The Permian period was, literally, a time of beginnings and endings. It was during the Permian that the therapsids, or "mammal-like reptiles," first appeared--and a branch of therapsids spawned the very first mammals of the ensuing Triassic period. However, the end of the Permian witnessed the most severe mass extinction of life in the history of the planet, even worse than the one that doomed the dinosaurs tens of millions of years later. The Permian was the last period of the Paleozoic Era (542-250 million years ago), preceded by the Cambrian, Ordovician, Silurian, Devonian and Carboniferous periods.
Climate and geography. As during the preceding Carboniferous period, the climate of the Permian period was intimately linked with its geography. Most of the earth's land mass remained locked up in the huge supercontinent of Pangea, with remote offshoots comprising present-day Siberia, Australia and China. During the early Permian period, large portions of southern Pangea were covered by glaciers, but conditions warmed considerably by the beginning of the Triassic period, with the reappearance of vast rain forests at or near the equator. Ecosystems around the globe also became considerably drier, which spurred the evolution of new types of reptiles better adapted to cope with the arid climate.
Terrestrial Life During the Permian Period
Reptiles. The most important event of the Permian period was the rise of "synapsid" reptiles (an anatomical term denoting the existence of one hole in the skull behind each eye). During the early Permian, these synapsids resembled crocodiles and even dinosaurs, as witness famous examples like Varanops and Dimetrodon. By the end of the Permian, though, the synapsids had branched off into the therapsids, or "mammal-like reptiles"; at the same time, the very first archosaurs appeared, diapsid reptiles characterized by the two holes in their skulls behind each eye. A quarter of a billion years ago, no one would have guessed that these archosaurs were destined to evolve into the first dinosaurs of the Mesozoic Era!
Amphibians. The increasingly dry conditions of the Permian period were not kind to amphibians, which found themselves out-competed by more adaptable reptiles (which could venture further onto dry land to lay their eggs). Two of the most notable amphibians of the early Permian were the six-foot-long Eryops and the bizarre Diplocaulus, which looked like a tentacled boomerang.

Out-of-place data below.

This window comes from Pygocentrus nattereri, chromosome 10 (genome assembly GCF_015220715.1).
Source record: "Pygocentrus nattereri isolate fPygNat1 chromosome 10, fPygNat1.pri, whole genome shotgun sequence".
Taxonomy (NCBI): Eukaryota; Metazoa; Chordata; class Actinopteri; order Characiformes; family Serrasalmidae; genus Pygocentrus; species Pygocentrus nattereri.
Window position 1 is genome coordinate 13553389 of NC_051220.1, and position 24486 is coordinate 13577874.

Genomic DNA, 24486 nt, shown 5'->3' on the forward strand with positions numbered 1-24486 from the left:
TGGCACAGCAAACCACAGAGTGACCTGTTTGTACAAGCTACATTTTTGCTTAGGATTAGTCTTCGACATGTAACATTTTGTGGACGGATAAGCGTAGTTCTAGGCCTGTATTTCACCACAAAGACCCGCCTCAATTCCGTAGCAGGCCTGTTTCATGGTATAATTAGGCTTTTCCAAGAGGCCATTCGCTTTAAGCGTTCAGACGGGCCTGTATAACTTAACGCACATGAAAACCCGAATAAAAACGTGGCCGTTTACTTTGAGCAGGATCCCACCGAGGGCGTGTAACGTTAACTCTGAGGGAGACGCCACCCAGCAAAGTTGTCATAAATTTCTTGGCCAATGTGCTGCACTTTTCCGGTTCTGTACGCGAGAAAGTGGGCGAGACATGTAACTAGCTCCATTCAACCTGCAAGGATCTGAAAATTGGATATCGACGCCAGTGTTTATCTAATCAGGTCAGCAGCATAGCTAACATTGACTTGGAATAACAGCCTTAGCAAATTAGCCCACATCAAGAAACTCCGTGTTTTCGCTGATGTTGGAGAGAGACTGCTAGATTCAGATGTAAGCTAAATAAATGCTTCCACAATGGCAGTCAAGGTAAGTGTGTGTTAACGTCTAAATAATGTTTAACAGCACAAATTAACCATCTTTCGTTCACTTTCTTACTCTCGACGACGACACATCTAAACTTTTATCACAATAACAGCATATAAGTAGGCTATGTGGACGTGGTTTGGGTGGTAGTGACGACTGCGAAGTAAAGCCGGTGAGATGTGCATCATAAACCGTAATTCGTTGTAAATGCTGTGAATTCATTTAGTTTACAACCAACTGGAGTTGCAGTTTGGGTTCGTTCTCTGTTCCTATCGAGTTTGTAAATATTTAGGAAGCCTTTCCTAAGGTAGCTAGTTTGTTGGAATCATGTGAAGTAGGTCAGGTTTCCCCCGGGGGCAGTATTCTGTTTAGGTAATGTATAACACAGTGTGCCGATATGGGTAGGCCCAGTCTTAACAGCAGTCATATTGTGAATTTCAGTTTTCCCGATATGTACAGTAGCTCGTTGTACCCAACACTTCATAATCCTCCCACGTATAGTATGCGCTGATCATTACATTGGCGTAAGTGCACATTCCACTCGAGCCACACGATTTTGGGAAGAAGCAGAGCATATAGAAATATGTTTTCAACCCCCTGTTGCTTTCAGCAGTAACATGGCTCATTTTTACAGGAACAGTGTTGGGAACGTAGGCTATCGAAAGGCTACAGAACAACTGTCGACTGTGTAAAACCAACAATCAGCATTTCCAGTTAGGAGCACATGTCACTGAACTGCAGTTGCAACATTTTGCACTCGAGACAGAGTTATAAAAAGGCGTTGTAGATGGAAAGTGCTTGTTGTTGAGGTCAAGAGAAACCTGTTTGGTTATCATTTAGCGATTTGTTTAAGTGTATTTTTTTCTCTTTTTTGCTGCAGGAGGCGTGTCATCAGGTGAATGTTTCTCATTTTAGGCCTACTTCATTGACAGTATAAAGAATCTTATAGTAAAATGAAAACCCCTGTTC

Insects. During the Permian period, the time wasn't yet ripe for the explosion of insect forms seen during the Mesozoic Era. The most common insects were giant cockroaches, the tough exoskeletons of which gave them a selective advantage over other terrestrial invertebrates, as well as various types of dragonfly, which weren't quite as impressive as their plus-sized forebears of the earlier Carboniferous period, like Megalneura.
Marine Life During the Permian Period
The Permian period has yielded surprisingly few fossils of marine vertebrates; the best-attested genera are prehistoric sharks like Helicoprion and Xenacanthus and prehistoric fish like Acanthodes. Marine reptiles were extremely scarce, especially compared to their profusion in the ensuing Triassic period; one of the few known species is the mysterious Claudiosaurus.
Plant Life During the Permian Period
If you're not a paleo-botanist, you may or may not be interested in the replacement of one weird variety of prehistoric plants (the lycopods) by another weird variety of prehistoric plants (the glossopterids). Suffice it to say that the Permian witnessed the evolution of new varieties of seed plants, as well as the spread of ferns, conifers and cycads (which were an important source of food to the reptiles of the Mesozoic Era).
The Permian-Triassic Extinction
Everyone knows about the K/T Extinction that wiped out the dinosaurs 65 million years ago, but the most severe extinction event in earth's history was the one that transpired at the end of the Permian period, which wiped out 70 percent of terrestrial genera and a whopping 95 percent of marine genera. No one knows exactly what caused the Permian-Triassic Extinction, though a series of massive volcanic eruptions is the most likely culprit. It was this "great dying" at the end of the Permian that opened up the earth's ecosystems to new kinds of terrestrial and marine reptiles, and led, in turn, to the eventual evolution of dinosaurs.
Next: the Triassic Period